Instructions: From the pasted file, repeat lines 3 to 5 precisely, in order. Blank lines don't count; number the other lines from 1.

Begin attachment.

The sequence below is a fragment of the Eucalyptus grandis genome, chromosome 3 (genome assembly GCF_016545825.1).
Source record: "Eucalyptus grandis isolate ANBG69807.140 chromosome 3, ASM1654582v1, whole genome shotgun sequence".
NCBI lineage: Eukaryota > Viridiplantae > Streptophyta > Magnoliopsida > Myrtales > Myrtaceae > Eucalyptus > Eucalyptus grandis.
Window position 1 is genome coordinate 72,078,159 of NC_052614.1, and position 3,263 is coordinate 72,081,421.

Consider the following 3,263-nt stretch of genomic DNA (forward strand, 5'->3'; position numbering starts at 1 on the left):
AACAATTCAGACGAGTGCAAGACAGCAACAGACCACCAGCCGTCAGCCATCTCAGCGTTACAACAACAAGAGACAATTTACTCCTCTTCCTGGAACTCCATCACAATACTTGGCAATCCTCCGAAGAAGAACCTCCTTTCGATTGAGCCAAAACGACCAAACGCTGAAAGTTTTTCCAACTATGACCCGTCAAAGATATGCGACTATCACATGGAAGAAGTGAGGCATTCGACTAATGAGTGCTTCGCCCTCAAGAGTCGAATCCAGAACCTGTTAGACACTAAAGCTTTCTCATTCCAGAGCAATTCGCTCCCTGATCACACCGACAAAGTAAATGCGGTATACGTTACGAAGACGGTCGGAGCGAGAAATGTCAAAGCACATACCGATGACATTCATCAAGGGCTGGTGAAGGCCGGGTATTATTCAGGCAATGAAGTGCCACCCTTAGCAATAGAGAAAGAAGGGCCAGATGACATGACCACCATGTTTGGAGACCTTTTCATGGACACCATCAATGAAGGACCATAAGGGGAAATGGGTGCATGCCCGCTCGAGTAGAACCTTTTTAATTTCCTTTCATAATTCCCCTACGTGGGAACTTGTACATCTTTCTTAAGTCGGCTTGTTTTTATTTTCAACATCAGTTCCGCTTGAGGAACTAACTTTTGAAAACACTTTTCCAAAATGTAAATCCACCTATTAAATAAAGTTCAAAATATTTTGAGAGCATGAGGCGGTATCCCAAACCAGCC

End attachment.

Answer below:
NCBI lineage: Eukaryota > Viridiplantae > Streptophyta > Magnoliopsida > Myrtales > Myrtaceae > Eucalyptus > Eucalyptus grandis.
Window position 1 is genome coordinate 72,078,159 of NC_052614.1, and position 3,263 is coordinate 72,081,421.

Consider the following 3,263-nt stretch of genomic DNA (forward strand, 5'->3'; position numbering starts at 1 on the left):